So Sadie Kurzban, our founder and CEO, is a brilliant creative and has a very impactful, strong vision for what 305’s creative assets could and should look like. Many of our ideas start with Sadie saying “this is the type of content I would like to see,” or “this is what I think will perform well.” Usually the concept will then get passed down to Matt DiGiovanna, our Production Manager.
A still from one of 305's At Home classes.
He'll work with our staff creatives, or some instructors who we've worked with on campaigns before who are also brilliant art directors. We have some part-time staff who work in the production realm, who work on At Home. For some campaigns, we might bring in a specific photographer or videographer who has additional skills we’re looking for. We love to use our in-house talent, though, so it's always really exciting when we can. We also love our wide network of collaborators!
How else does Air fit into the pre- to post-production creative process?
We have a very robust content library. Oftentimes where a project will start is by pulling a board of previous content we really like. “We're doing a photo shoot, we really liked this other shoot. Can we kind of channel some of that?”
Our At Home segment has its own board full of video content. We organize marketing into its own board as well, so I can see some of our well-edited photos that have been through the production process and are ready for use. Then I like to segment it out by campaign.
305's marketing board, in Air.
Recently, we had a great Pride shoot. So we have some of our inspiration from past years, and Matt took that and then worked with our Art Director to craft our different email blasts, YouTube clips, and so on. So we use Air to segment out the different channels for content distribution.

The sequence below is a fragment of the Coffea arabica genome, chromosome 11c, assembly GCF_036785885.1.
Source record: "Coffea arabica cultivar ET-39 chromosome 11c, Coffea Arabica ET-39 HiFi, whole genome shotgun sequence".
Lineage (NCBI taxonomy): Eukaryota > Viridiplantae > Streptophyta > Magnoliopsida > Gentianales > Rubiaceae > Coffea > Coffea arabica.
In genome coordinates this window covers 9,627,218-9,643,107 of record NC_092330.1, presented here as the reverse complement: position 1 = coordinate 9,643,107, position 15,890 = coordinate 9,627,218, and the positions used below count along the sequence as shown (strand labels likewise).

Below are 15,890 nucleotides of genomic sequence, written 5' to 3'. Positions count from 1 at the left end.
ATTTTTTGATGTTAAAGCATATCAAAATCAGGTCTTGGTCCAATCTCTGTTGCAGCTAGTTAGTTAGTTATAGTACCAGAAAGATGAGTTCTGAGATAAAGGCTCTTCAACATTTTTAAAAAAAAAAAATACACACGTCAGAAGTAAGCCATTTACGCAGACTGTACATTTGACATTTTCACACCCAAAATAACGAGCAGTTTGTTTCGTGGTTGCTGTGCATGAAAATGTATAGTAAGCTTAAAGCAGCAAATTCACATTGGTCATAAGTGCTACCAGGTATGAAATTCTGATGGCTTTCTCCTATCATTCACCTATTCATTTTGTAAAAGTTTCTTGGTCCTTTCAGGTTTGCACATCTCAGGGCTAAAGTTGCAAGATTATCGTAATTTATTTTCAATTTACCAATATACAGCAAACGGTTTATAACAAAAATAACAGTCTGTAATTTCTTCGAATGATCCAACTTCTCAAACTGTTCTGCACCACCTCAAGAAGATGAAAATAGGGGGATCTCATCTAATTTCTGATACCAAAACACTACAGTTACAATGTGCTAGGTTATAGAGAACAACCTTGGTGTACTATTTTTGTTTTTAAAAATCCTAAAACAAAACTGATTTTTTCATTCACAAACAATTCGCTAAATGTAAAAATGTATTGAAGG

Air makes sure that we don't leave behind great photos and videos that we haven't used yet just because we couldn't see that they were there.
There's just such a high volume of content. How did you deal with all of it before Air? Was it just Google Drive and Dropbox?
We did use Dropbox and Google Drive — Dropbox is where most of our raw assets lived, and Google Drive was where a lot of our edited assets lived. Dropbox was where you would go diving to find just about anything, and Google Drive is where you would look for something you knew had already been edited.
I was brought on in January, before we used Air, and it was difficult to find assets at the start. Our Google Drive was scary.
Are assets still stored in any other places? Are you still using Google Drive for photo and video management?
Sometimes, but not particularly often. Most of our assets are within Air by now. Some things still live in the depths of Dropbox. Every once in a while you have to go fishing for items from the early days of 305. All of our newer stuff, within the past three years, lives in Air.
305's At Home Product board, in Air.
It’s a complete change from Google Drive’s folder and file hierarchy to something that's visual from the start. We needed a very visual product.
Do you have any tips for other people in marketing who have to deal with a lot of video assets?
Finding a visual way of organizing our videos has saved so much time. I spent hours just looking at tiny thumbnails in Google Drive, trying to remember which video held what content. It is so much nicer to just look and know, “OK, I know what that is. I know what that is. I know what that is.” My advice is to keep your content organized in a visual system and not a grid of file thumbnails where everything is called IMG_2357.jpg.